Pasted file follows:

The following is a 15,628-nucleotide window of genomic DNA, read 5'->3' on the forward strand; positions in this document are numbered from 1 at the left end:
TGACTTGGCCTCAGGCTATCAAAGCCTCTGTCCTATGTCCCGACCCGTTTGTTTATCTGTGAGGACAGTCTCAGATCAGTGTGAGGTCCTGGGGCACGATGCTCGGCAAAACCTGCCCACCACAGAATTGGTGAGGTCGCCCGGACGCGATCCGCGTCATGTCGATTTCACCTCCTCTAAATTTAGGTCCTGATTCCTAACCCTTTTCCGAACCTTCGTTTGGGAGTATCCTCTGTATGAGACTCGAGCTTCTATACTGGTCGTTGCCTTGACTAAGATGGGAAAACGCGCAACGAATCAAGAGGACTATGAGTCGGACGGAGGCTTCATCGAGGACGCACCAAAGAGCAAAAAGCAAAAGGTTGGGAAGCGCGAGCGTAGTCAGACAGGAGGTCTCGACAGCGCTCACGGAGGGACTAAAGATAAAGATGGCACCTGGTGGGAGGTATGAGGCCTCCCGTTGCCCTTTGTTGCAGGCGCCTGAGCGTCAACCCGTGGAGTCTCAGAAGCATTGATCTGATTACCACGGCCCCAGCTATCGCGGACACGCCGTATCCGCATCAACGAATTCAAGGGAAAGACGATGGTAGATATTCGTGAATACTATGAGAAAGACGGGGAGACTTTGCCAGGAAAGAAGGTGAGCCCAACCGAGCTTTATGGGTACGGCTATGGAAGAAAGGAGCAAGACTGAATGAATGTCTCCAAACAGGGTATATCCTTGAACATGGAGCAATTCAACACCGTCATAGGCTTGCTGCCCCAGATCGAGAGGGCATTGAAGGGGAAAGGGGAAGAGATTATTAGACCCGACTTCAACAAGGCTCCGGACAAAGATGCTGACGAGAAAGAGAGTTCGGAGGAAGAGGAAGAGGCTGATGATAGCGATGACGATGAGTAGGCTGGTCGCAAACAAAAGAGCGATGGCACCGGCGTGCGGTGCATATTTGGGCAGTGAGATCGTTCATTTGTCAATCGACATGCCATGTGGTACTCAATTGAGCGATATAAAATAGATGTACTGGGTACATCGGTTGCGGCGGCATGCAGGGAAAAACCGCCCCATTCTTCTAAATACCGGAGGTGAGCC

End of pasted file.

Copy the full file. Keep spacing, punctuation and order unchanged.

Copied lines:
The following is a 15,628-nucleotide window of genomic DNA, read 5'->3' on the forward strand; positions in this document are numbered from 1 at the left end:
TGACTTGGCCTCAGGCTATCAAAGCCTCTGTCCTATGTCCCGACCCGTTTGTTTATCTGTGAGGACAGTCTCAGATCAGTGTGAGGTCCTGGGGCACGATGCTCGGCAAAACCTGCCCACCACAGAATTGGTGAGGTCGCCCGGACGCGATCCGCGTCATGTCGATTTCACCTCCTCTAAATTTAGGTCCTGATTCCTAACCCTTTTCCGAACCTTCGTTTGGGAGTATCCTCTGTATGAGACTCGAGCTTCTATACTGGTCGTTGCCTTGACTAAGATGGGAAAACGCGCAACGAATCAAGAGGACTATGAGTCGGACGGAGGCTTCATCGAGGACGCACCAAAGAGCAAAAAGCAAAAGGTTGGGAAGCGCGAGCGTAGTCAGACAGGAGGTCTCGACAGCGCTCACGGAGGGACTAAAGATAAAGATGGCACCTGGTGGGAGGTATGAGGCCTCCCGTTGCCCTTTGTTGCAGGCGCCTGAGCGTCAACCCGTGGAGTCTCAGAAGCATTGATCTGATTACCACGGCCCCAGCTATCGCGGACACGCCGTATCCGCATCAACGAATTCAAGGGAAAGACGATGGTAGATATTCGTGAATACTATGAGAAAGACGGGGAGACTTTGCCAGGAAAGAAGGTGAGCCCAACCGAGCTTTATGGGTACGGCTATGGAAGAAAGGAGCAAGACTGAATGAATGTCTCCAAACAGGGTATATCCTTGAACATGGAGCAATTCAACACCGTCATAGGCTTGCTGCCCCAGATCGAGAGGGCATTGAAGGGGAAAGGGGAAGAGATTATTAGACCCGACTTCAACAAGGCTCCGGACAAAGATGCTGACGAGAAAGAGAGTTCGGAGGAAGAGGAAGAGGCTGATGATAGCGATGACGATGAGTAGGCTGGTCGCAAACAAAAGAGCGATGGCACCGGCGTGCGGTGCATATTTGGGCAGTGAGATCGTTCATTTGTCAATCGACATGCCATGTGGTACTCAATTGAGCGATATAAAATAGATGTACTGGGTACATCGGTTGCGGCGGCATGCAGGGAAAAACCGCCCCATTCTTCTAAATACCGGAGGTGAGCC